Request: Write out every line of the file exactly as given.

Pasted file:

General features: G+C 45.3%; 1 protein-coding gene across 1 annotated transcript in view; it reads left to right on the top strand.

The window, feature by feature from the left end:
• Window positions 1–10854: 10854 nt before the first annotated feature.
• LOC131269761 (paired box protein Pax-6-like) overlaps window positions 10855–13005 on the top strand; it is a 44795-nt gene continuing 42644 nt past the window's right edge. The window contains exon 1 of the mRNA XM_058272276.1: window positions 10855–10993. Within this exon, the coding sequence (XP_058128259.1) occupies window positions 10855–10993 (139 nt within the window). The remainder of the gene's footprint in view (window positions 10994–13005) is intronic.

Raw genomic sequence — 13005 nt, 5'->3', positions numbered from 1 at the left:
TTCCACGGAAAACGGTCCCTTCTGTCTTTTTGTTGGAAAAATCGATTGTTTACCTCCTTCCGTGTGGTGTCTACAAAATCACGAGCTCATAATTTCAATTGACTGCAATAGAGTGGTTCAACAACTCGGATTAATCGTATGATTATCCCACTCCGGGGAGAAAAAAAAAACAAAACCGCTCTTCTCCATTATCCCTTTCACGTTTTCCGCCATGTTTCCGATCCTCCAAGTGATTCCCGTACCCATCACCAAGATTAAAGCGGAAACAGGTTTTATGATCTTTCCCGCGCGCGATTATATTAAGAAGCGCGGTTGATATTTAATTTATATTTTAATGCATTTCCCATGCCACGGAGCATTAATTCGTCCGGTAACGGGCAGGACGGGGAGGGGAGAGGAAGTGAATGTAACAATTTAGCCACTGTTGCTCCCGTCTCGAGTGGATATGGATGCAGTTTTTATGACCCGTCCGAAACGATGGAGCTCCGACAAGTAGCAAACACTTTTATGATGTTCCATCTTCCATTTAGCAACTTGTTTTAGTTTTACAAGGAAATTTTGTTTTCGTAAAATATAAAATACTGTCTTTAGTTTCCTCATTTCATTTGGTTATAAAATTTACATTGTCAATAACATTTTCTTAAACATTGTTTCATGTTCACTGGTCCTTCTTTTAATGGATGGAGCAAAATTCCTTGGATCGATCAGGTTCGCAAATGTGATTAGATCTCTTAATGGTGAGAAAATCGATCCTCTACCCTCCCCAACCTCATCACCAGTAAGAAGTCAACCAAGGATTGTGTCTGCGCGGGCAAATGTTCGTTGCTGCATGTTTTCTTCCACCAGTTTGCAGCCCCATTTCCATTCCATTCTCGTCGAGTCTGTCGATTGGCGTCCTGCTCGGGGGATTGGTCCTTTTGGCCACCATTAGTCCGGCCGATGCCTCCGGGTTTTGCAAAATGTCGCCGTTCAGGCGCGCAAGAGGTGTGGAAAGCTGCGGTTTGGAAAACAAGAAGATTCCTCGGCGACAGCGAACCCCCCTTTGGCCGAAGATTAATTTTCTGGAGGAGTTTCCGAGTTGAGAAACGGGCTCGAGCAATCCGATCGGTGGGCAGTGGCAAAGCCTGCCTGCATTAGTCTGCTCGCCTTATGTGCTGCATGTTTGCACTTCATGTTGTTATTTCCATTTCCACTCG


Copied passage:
General features: G+C 45.3%; 1 protein-coding gene across 1 annotated transcript in view; it reads left to right on the top strand.

The window, feature by feature from the left end:
• Window positions 1–10854: 10854 nt before the first annotated feature.
• LOC131269761 (paired box protein Pax-6-like) overlaps window positions 10855–13005 on the top strand; it is a 44795-nt gene continuing 42644 nt past the window's right edge. The window contains exon 1 of the mRNA XM_058272276.1: window positions 10855–10993. Within this exon, the coding sequence (XP_058128259.1) occupies window positions 10855–10993 (139 nt within the window). The remainder of the gene's footprint in view (window positions 10994–13005) is intronic.

Raw genomic sequence — 13005 nt, 5'->3', positions numbered from 1 at the left:
TTCCACGGAAAACGGTCCCTTCTGTCTTTTTGTTGGAAAAATCGATTGTTTACCTCCTTCCGTGTGGTGTCTACAAAATCACGAGCTCATAATTTCAATTGACTGCAATAGAGTGGTTCAACAACTCGGATTAATCGTATGATTATCCCACTCCGGGGAGAAAAAAAAAACAAAACCGCTCTTCTCCATTATCCCTTTCACGTTTTCCGCCATGTTTCCGATCCTCCAAGTGATTCCCGTACCCATCACCAAGATTAAAGCGGAAACAGGTTTTATGATCTTTCCCGCGCGCGATTATATTAAGAAGCGCGGTTGATATTTAATTTATATTTTAATGCATTTCCCATGCCACGGAGCATTAATTCGTCCGGTAACGGGCAGGACGGGGAGGGGAGAGGAAGTGAATGTAACAATTTAGCCACTGTTGCTCCCGTCTCGAGTGGATATGGATGCAGTTTTTATGACCCGTCCGAAACGATGGAGCTCCGACAAGTAGCAAACACTTTTATGATGTTCCATCTTCCATTTAGCAACTTGTTTTAGTTTTACAAGGAAATTTTGTTTTCGTAAAATATAAAATACTGTCTTTAGTTTCCTCATTTCATTTGGTTATAAAATTTACATTGTCAATAACATTTTCTTAAACATTGTTTCATGTTCACTGGTCCTTCTTTTAATGGATGGAGCAAAATTCCTTGGATCGATCAGGTTCGCAAATGTGATTAGATCTCTTAATGGTGAGAAAATCGATCCTCTACCCTCCCCAACCTCATCACCAGTAAGAAGTCAACCAAGGATTGTGTCTGCGCGGGCAAATGTTCGTTGCTGCATGTTTTCTTCCACCAGTTTGCAGCCCCATTTCCATTCCATTCTCGTCGAGTCTGTCGATTGGCGTCCTGCTCGGGGGATTGGTCCTTTTGGCCACCATTAGTCCGGCCGATGCCTCCGGGTTTTGCAAAATGTCGCCGTTCAGGCGCGCAAGAGGTGTGGAAAGCTGCGGTTTGGAAAACAAGAAGATTCCTCGGCGACAGCGAACCCCCCTTTGGCCGAAGATTAATTTTCTGGAGGAGTTTCCGAGTTGAGAAACGGGCTCGAGCAATCCGATCGGTGGGCAGTGGCAAAGCCTGCCTGCATTAGTCTGCTCGCCTTATGTGCTGCATGTTTGCACTTCATGTTGTTATTTCCATTTCCACTCG